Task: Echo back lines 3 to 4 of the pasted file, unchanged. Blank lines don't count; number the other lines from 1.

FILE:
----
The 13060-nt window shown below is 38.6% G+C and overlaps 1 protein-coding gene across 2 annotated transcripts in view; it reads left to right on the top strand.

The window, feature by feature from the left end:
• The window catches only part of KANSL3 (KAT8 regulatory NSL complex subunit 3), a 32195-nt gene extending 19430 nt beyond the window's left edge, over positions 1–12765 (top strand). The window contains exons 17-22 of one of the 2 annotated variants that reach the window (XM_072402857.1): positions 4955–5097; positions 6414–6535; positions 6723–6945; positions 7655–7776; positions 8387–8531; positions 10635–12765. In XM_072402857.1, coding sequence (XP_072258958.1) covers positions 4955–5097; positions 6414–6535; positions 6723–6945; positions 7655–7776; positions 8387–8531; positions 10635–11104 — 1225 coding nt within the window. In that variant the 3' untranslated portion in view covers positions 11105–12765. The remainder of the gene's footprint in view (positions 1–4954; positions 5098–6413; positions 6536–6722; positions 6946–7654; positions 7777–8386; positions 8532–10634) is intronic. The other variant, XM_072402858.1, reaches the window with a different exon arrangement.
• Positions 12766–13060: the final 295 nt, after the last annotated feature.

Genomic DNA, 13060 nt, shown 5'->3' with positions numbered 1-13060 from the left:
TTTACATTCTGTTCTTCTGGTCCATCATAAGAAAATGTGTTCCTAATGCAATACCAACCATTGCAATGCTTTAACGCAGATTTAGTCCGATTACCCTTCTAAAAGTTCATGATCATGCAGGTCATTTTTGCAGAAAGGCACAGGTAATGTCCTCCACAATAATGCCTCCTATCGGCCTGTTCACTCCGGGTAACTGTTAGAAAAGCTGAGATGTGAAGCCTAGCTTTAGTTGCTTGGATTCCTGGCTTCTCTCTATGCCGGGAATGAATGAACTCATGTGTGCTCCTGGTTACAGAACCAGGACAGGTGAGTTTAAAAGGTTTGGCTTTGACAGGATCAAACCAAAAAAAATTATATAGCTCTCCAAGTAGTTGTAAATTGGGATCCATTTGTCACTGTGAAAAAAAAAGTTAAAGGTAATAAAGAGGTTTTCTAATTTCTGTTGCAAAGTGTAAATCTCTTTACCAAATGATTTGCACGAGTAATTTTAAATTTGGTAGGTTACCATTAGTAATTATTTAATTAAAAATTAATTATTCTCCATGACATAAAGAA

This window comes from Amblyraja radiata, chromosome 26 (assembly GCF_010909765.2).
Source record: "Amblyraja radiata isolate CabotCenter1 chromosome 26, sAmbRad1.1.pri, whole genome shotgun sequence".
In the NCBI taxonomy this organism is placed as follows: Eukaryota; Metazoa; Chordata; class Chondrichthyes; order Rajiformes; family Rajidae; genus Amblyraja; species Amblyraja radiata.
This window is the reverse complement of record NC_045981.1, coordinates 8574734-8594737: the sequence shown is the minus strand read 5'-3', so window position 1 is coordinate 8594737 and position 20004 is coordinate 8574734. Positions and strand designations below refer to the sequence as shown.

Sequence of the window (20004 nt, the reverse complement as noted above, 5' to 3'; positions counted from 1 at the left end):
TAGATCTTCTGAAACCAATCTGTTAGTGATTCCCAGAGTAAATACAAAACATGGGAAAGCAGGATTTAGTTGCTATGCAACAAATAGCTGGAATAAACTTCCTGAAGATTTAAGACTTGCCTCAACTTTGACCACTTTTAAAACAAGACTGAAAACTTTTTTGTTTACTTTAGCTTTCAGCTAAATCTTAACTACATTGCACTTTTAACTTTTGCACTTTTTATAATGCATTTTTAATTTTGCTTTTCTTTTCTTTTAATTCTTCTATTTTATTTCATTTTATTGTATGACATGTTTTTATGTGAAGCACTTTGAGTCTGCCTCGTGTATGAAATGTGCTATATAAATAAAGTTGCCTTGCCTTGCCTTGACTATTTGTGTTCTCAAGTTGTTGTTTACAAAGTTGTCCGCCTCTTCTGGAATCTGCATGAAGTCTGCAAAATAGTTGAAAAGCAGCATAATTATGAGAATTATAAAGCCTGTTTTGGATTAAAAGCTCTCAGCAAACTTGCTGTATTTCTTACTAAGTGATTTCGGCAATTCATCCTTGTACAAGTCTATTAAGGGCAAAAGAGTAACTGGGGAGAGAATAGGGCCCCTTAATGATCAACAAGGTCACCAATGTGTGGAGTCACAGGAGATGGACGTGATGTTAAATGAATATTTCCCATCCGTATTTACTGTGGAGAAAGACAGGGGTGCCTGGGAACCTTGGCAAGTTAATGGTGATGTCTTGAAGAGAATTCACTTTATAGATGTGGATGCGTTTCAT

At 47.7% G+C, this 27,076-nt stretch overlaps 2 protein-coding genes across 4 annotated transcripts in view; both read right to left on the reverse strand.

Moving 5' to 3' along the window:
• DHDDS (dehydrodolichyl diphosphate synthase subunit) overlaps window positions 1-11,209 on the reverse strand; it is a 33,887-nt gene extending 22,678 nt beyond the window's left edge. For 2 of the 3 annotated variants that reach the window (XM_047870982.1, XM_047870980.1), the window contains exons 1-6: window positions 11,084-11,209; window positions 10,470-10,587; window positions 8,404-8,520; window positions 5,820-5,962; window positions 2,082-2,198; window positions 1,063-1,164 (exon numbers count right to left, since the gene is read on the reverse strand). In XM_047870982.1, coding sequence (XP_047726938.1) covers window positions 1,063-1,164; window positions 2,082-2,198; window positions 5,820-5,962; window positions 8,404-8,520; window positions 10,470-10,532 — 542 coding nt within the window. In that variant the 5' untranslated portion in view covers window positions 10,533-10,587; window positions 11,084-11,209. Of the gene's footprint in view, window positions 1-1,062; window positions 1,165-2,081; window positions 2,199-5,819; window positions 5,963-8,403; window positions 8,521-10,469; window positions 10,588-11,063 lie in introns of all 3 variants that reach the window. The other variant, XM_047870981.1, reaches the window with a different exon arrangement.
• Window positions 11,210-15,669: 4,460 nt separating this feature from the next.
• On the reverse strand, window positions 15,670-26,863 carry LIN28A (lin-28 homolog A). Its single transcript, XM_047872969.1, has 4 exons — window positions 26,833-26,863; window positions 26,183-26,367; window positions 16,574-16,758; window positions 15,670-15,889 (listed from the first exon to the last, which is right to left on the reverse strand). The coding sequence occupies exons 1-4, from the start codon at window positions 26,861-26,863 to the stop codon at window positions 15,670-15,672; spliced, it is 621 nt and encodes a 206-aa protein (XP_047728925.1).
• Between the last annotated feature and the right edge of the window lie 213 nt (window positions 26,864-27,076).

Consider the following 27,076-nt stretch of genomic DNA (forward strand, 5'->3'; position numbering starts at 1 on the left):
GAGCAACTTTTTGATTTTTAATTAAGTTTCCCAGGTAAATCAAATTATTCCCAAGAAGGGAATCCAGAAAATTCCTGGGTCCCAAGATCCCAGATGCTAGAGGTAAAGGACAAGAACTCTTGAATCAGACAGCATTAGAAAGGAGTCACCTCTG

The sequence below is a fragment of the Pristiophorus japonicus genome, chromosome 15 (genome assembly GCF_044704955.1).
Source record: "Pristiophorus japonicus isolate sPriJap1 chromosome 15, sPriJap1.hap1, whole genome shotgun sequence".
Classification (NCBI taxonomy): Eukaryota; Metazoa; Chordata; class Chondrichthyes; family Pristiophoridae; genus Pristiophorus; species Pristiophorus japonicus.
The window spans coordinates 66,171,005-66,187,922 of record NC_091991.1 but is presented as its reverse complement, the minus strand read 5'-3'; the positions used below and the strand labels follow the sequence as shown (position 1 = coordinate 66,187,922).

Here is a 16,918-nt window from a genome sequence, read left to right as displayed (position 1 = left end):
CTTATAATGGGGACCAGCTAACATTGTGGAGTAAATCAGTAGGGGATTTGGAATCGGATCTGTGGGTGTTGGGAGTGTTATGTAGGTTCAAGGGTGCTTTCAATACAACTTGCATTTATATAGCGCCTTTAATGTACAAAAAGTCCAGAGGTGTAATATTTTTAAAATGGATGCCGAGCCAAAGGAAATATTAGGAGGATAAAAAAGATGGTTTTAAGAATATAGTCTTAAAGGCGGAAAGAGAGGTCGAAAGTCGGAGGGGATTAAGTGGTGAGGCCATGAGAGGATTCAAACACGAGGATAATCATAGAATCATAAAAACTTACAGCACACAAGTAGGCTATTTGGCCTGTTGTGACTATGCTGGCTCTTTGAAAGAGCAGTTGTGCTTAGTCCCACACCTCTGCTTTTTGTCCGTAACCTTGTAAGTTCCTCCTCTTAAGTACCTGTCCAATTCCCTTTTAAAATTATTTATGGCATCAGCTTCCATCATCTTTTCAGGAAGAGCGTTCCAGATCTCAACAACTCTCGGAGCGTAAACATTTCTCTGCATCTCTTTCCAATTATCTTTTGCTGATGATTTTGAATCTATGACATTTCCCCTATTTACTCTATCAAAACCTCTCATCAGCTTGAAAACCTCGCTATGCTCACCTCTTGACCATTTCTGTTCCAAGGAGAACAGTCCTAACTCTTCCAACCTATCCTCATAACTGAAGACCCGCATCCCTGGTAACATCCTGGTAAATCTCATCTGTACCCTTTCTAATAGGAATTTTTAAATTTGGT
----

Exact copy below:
• The window catches only part of KANSL3 (KAT8 regulatory NSL complex subunit 3), a 32195-nt gene extending 19430 nt beyond the window's left edge, over positions 1–12765 (top strand). The window contains exons 17-22 of one of the 2 annotated variants that reach the window (XM_072402857.1): positions 4955–5097; positions 6414–6535; positions 6723–6945; positions 7655–7776; positions 8387–8531; positions 10635–12765. In XM_072402857.1, coding sequence (XP_072258958.1) covers positions 4955–5097; positions 6414–6535; positions 6723–6945; positions 7655–7776; positions 8387–8531; positions 10635–11104 — 1225 coding nt within the window. In that variant the 3' untranslated portion in view covers positions 11105–12765. The remainder of the gene's footprint in view (positions 1–4954; positions 5098–6413; positions 6536–6722; positions 6946–7654; positions 7777–8386; positions 8532–10634) is intronic. The other variant, XM_072402858.1, reaches the window with a different exon arrangement.
• Positions 12766–13060: the final 295 nt, after the last annotated feature.